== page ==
On December 15, 2023, Brewster Kahle, founder and digital librarian of the Internet Archive, spoke at a press event for the filing of Internet Archive’s opening appellate brief in Hachette v. Internet Archive. These are his remarks:
We submitted our appeal to the court today to protect the core mission of libraries—preservation and access. This is a fight to keep library books available for those seeking truth in the digital age.
Libraries are not just repositories of books; they are guardians of history and the published record. In this time of wars, election angst, and unstable moments for democracy, this fight gains even more importance.
Why should everyone care about this lawsuit? Because it is about preserving the integrity of our published record, where the great books of our past meet the demands of our digital future. This is not merely an individual struggle; it is a collective endeavor for society and democracy struggling with our digital transition. We need secure access to the historical record. We need every tool that libraries have given us over the centuries to combat the manipulation and misinformation that has now become even easier.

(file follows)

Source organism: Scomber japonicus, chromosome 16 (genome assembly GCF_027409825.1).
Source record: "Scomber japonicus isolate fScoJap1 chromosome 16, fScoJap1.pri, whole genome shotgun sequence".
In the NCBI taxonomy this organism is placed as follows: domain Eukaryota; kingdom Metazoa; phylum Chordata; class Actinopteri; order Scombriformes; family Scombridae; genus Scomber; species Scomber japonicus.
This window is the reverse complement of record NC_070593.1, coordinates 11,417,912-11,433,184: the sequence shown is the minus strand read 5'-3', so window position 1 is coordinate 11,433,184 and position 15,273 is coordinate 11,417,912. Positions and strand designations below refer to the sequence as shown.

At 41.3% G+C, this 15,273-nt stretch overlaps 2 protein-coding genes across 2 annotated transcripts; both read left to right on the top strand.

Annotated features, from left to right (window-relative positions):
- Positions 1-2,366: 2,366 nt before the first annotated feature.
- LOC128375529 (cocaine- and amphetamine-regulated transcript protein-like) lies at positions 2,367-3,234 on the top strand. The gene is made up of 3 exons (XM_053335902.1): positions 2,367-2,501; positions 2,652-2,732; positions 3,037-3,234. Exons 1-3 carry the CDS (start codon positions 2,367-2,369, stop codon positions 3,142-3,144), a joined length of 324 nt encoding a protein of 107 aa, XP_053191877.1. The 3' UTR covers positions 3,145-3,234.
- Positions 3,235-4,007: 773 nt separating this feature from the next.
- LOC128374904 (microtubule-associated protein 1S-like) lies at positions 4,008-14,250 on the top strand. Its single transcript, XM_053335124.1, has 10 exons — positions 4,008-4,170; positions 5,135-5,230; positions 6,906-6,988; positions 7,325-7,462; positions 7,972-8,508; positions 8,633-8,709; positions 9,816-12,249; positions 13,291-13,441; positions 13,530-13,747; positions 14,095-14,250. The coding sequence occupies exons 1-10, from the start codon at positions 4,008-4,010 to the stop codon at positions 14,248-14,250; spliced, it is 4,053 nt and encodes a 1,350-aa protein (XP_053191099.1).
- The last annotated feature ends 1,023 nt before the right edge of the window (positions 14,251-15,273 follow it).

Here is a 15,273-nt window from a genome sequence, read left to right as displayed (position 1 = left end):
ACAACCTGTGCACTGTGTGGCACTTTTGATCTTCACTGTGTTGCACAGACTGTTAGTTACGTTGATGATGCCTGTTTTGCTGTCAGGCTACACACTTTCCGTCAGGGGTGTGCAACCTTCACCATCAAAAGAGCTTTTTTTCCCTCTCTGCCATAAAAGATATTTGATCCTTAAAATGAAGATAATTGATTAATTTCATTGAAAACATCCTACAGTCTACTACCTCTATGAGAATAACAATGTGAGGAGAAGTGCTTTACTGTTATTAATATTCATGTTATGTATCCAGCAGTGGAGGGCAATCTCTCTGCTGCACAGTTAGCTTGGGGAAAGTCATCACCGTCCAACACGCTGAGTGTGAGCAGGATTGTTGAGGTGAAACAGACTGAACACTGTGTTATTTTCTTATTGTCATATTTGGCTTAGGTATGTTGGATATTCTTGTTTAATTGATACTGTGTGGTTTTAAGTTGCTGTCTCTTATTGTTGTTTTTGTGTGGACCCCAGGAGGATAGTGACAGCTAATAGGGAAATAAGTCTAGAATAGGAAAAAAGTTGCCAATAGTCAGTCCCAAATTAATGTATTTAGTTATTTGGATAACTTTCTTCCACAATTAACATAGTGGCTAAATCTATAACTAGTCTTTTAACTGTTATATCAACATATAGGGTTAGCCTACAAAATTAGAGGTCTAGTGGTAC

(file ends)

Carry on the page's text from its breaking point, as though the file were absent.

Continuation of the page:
This appeal underscores the role of libraries in supporting universal access to information—a right that transcends geographic location, socioeconomic status, disability, or any other barriers. Our digital lending program is not just about lending responsibly; it’s about strengthening democracy by creating informed global citizens.
The stakes of the lower court decision are high. Publishers coordinated by the AAP (Association of American Publishers), have removed hundreds of thousands of books from controlled digital lending. The publishers have taken more than 500 banned books from our lending library, such as 1984, The Color Purple, and Maus. This is a devastating loss for digital learners everywhere.
This lawsuit is about more than the Internet Archive; it is about the role of all libraries in our digital age. This lawsuit is an attack on a well-established practice used by hundreds of libraries to provide public access to their collections. The disastrous lower court decision in this case holds implications far beyond our organization, shaping the future of all libraries in the United States and unfortunately, around the world.
If this decision is left to stand, it will take away a library’s ability to lend books from its permanent collections to digital learners.
In the face of challenges to truth, libraries are more vital than ever.
Let this be a call to action—to protect the core mission of libraries in our digital age.
Updated 12/15/23 to include video.